Animation of the Galactic HI shell GSH 138-01-94
This movie shows a series of images of the shell in the 21-cm line of
atomic hydrogen. The images represent actual data from the Canadian Galactic Plane
Survey (CGPS). Each image corresponds to a wavelength that is
0.000058 cm shorter than that of the preceding image. According to the
Doppler effect, a shift in wavelength of 0.000058 cm corresponds with
a change of 0.824 km/s in velocity along the line of sight. The movie
starts with gas that approaches us with a velocity of 80 km/s and at
ends with gas that approaches us with 112 km/s. The movie ends with a
dark frame because there is no more gas with this velocity in this
this direction. Brightness increases from blue to red to
yellow. Brighter regions contain more hydrogen atoms.
A 3-dimensional spherical shell appears as a ring of emission on the
sky because a line of sight near the outer perimeter intersects more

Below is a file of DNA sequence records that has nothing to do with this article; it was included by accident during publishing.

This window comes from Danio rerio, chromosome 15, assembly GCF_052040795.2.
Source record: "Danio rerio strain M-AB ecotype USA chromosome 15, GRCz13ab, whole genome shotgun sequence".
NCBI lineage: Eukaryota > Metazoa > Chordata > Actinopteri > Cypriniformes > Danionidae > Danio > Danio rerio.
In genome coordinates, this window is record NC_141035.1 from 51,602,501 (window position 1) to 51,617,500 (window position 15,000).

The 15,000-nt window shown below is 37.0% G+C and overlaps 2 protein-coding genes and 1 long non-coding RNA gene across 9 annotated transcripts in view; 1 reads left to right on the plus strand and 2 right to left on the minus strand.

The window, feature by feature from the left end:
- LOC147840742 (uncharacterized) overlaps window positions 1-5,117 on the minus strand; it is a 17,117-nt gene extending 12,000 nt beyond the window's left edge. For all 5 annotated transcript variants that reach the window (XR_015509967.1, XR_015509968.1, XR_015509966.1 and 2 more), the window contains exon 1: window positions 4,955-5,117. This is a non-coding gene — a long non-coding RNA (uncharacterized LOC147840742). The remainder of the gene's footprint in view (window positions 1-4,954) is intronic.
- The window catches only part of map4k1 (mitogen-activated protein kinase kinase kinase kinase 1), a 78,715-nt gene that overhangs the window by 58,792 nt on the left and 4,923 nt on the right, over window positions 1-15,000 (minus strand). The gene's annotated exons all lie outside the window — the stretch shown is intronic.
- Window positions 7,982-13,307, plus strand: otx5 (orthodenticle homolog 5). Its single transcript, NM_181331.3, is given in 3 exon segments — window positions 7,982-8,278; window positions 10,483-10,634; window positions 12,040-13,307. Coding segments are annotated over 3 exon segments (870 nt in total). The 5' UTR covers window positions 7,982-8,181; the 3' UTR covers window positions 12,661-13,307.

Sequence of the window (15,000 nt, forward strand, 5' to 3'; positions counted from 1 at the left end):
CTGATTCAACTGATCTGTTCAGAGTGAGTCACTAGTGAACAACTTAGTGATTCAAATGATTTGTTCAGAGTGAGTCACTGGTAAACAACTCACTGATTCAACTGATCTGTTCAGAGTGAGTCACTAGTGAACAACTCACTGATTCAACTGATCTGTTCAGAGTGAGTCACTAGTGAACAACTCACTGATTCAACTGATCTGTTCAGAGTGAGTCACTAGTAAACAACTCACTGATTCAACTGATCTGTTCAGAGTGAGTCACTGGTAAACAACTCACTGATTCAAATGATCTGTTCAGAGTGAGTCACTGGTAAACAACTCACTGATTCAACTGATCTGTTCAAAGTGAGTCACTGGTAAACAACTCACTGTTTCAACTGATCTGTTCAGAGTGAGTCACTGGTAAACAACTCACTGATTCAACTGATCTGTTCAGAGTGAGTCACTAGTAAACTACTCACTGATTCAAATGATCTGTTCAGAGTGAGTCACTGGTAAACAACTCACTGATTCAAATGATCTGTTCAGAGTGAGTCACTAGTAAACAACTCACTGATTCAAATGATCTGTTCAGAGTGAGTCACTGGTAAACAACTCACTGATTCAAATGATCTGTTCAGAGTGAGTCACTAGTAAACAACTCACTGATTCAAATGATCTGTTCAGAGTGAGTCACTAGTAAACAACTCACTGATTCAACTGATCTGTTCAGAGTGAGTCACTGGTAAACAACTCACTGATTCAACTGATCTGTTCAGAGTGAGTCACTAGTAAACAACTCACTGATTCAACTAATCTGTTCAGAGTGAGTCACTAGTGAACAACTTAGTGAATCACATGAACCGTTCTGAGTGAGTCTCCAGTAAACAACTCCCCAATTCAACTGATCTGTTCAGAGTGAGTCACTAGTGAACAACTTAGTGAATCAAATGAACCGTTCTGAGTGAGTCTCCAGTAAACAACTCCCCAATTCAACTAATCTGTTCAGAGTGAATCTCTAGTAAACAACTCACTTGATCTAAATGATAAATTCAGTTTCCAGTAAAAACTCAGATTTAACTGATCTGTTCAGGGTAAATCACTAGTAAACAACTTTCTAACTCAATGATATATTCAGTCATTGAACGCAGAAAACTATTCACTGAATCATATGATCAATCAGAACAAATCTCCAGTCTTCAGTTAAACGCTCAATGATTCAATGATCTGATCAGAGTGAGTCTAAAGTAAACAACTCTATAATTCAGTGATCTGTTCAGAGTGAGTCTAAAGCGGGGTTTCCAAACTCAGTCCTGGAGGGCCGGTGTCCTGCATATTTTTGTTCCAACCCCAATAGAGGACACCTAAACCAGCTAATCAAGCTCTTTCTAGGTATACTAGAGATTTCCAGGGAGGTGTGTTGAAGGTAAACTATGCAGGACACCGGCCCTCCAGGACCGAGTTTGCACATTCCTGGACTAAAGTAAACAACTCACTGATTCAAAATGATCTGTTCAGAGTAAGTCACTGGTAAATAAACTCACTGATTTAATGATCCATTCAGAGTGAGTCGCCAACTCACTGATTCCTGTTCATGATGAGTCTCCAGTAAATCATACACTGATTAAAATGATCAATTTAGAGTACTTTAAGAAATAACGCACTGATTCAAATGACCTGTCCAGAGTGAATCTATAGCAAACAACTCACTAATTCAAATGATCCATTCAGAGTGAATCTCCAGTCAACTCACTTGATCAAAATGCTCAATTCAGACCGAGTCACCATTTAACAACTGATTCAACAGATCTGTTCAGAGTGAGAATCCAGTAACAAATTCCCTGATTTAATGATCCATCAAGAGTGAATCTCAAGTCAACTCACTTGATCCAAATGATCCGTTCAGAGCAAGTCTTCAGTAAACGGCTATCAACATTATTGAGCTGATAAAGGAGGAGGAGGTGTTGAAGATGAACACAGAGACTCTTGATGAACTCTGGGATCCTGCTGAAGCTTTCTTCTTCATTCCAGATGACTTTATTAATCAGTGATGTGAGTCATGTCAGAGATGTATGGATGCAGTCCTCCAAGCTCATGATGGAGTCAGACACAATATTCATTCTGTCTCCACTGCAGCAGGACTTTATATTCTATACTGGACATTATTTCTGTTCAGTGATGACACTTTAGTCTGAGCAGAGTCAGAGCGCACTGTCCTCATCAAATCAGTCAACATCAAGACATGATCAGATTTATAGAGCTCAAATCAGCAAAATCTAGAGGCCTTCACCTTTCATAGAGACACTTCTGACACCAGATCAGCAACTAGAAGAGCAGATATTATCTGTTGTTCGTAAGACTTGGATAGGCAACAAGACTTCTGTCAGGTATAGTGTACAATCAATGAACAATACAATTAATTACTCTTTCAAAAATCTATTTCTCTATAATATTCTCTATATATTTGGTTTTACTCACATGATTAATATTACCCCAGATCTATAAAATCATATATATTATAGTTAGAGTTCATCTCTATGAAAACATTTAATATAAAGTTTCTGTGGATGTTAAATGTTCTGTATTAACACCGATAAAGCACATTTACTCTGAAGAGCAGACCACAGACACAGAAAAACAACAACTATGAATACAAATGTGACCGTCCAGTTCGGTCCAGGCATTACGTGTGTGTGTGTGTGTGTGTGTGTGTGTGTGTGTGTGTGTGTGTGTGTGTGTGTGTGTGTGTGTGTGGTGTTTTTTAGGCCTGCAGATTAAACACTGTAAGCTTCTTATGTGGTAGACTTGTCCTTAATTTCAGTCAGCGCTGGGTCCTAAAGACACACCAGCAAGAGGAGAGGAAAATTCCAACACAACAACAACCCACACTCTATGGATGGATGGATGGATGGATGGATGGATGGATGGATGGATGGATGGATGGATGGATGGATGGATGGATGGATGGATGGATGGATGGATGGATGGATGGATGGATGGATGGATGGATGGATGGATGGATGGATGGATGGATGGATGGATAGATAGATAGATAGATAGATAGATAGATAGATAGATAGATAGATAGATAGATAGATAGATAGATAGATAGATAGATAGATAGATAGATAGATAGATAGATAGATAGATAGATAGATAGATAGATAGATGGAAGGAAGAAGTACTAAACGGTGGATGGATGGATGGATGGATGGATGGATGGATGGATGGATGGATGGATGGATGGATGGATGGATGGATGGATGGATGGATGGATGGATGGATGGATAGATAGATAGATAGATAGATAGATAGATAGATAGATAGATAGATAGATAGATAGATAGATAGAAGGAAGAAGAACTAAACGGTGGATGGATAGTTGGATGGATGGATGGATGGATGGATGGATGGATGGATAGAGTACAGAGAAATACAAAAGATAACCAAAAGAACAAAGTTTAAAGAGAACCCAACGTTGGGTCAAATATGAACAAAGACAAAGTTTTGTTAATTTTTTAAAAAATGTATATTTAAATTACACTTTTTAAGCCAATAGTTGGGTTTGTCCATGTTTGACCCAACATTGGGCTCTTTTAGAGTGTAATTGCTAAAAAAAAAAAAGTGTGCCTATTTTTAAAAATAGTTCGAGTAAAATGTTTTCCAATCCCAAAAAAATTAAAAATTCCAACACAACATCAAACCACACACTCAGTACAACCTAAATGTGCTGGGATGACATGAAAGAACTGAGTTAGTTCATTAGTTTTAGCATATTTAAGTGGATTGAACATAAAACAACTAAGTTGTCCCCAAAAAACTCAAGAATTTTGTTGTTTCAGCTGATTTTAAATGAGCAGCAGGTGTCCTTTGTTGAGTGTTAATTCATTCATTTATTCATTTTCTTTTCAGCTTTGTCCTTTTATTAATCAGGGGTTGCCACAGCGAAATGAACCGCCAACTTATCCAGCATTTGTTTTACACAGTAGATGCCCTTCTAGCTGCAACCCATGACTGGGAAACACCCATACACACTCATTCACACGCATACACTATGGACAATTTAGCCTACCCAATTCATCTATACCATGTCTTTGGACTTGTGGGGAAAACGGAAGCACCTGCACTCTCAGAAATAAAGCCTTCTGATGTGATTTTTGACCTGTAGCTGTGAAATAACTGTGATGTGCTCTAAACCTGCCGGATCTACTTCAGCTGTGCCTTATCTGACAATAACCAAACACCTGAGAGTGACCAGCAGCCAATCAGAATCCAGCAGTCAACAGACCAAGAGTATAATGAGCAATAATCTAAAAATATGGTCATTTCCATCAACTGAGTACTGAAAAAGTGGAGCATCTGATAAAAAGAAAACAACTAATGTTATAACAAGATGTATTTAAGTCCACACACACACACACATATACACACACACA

of the shell than a line of sight through the centre. The interior of
the shell is fairly empty. The gas that once was there has been swept
up and is now part of the expanding shell. The total amount of gas
in the shell is equivalent to 200,000 stars like the sun.
- The shell appears as a ring that becomes bigger and brighter in
the first half, and smaller and fainter in the second half of the
- At the most extreme velocities (the beginning and end of
the movie) the shell does not appear as a ring of emission, but more
like a coherent circular cloud. These are the sides of the shell that
move directly away from us and towards us.
- The shell as a whole appears to approach us with a velocity of
94 km/s. This is a result of the differential rotation of our Galaxy. It allows
us to estimate the distance to the shell (16.6 kiloparsec or 55 thousand lightyears).
- The diameter of the shell is 360 parsec (1000 lightyears).
- In the first half of the movie, a lot of emission is visible around the shell.
Towards the end of the mission, there is no emission other than the shell. The reason for
this is that there is almost no gas with a distance larger than the distance of the shell.
In principle we see the edge of the disk of our Galaxy. Clearly, the shell is not far from
the edge of the Galaxy. This is one of the most intriguing aspects of the shell.
- There appears to be a hole in the shell. This hole
is approximately the same size as the Cygnus loop.
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